Raytheon ELCAN positions for SOF need
Raytheon ELCAN Optical Technologies is moving forward on iterative prototypes for a new digital fire control system. The prototype design integrates an optical sight with rangefinder and the capability to present the shooter with tactical data – factoring range and a growing set of environmental conditions – within the sight.
Shephard received a private glimpse of the latest design during the recent Special Operations Forces Industry Conference (SOFIC), in Tampa, Florida.
According to Dan Pettry, a marketing manager who previously served with the US Army’s 75th Ranger Regiment, the new digital fire control system design meets both identified and anticipated needs for both the special operations community and broader military organizations, with the 1-8X zoom on the current prototype most likely directed towards assault rifle and light machinegun applications.
“Whether people like it or not, digital [fire control] is the direction that everyone is going in,” Pettry explained. “No matter where you go in the world, everybody is talking digital. Even though there are places in the world where they might not have basic optics, people know that the capabilities are out there.”
He added that digital fire control “allows the shooter to engage the target without having to think too much about it,” adding, “The sight is now doing the work for you. All you have to worry about in the process are your shooting fundamentals.”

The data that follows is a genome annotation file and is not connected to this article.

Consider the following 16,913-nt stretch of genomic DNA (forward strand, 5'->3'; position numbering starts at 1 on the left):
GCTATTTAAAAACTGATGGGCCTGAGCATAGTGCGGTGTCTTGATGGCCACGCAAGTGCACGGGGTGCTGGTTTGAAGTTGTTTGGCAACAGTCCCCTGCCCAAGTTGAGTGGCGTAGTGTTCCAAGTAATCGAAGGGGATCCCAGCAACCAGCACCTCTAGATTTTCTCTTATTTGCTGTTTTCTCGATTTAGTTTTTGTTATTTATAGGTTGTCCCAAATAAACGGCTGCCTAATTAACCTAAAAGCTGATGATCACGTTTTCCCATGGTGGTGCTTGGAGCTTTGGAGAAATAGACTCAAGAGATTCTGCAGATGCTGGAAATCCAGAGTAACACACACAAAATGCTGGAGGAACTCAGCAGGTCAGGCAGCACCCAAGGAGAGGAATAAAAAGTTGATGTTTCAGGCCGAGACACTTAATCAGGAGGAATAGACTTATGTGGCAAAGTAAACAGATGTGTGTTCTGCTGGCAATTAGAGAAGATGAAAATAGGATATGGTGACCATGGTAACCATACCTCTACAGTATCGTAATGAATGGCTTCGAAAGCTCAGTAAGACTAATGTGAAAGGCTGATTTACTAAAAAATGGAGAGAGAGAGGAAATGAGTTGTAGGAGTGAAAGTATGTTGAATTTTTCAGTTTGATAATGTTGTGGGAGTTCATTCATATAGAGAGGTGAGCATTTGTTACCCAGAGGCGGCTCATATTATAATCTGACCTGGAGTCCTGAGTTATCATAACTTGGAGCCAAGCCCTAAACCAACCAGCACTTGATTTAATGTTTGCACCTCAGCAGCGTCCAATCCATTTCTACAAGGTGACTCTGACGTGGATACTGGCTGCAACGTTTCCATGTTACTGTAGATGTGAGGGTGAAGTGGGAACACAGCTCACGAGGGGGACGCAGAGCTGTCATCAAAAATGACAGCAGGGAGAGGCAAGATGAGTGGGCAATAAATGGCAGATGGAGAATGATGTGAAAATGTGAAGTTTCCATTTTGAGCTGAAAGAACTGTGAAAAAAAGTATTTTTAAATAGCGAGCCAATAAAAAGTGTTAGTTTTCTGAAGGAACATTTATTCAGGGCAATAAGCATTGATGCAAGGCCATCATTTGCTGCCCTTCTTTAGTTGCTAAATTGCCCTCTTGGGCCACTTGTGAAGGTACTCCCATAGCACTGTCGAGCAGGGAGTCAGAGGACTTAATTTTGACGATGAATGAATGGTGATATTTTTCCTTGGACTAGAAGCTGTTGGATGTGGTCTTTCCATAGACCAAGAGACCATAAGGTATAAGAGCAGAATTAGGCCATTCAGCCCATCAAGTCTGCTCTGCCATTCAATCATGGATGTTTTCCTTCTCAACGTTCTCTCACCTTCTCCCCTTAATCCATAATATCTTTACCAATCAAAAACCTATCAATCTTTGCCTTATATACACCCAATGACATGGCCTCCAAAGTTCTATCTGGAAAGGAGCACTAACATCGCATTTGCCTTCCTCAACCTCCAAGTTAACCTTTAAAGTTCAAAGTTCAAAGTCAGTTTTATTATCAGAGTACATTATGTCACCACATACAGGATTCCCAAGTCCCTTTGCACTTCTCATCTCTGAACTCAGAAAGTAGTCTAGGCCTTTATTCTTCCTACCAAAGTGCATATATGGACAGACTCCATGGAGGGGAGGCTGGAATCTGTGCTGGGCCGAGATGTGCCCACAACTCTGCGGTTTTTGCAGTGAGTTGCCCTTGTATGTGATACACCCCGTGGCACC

Pettry said that work on the digital fire control system began “about two years ago” with an initial prototype design less than a year later and continuing evolution to today.
“As the requirement becomes clearer, not only are we trying to get better at those particular requirements, but we’re also improving the design itself,” he said. “In fact, the finished product won’t look anything like this prototype. For example, we’ve already purchased a laser rangefinder that is one-third the size, one-third the weight, and just as effective as the one used here.”
Other identified changes in the evolving prototype process included windage and elevation adjustment design, improved optical quality and improved durability.
“We can hardly keep up with ourselves as it’s going,” he noted. “The requirements of what people want are moving so fast and then we find that technology changes allow us to do things even better.”
He added that the most important part of the prototype process was in “perfecting the concept” of providing the shooter with an accurate ballistic solution.
“The ultimate goal is that when the requirement hits we’re ready to go,” he said.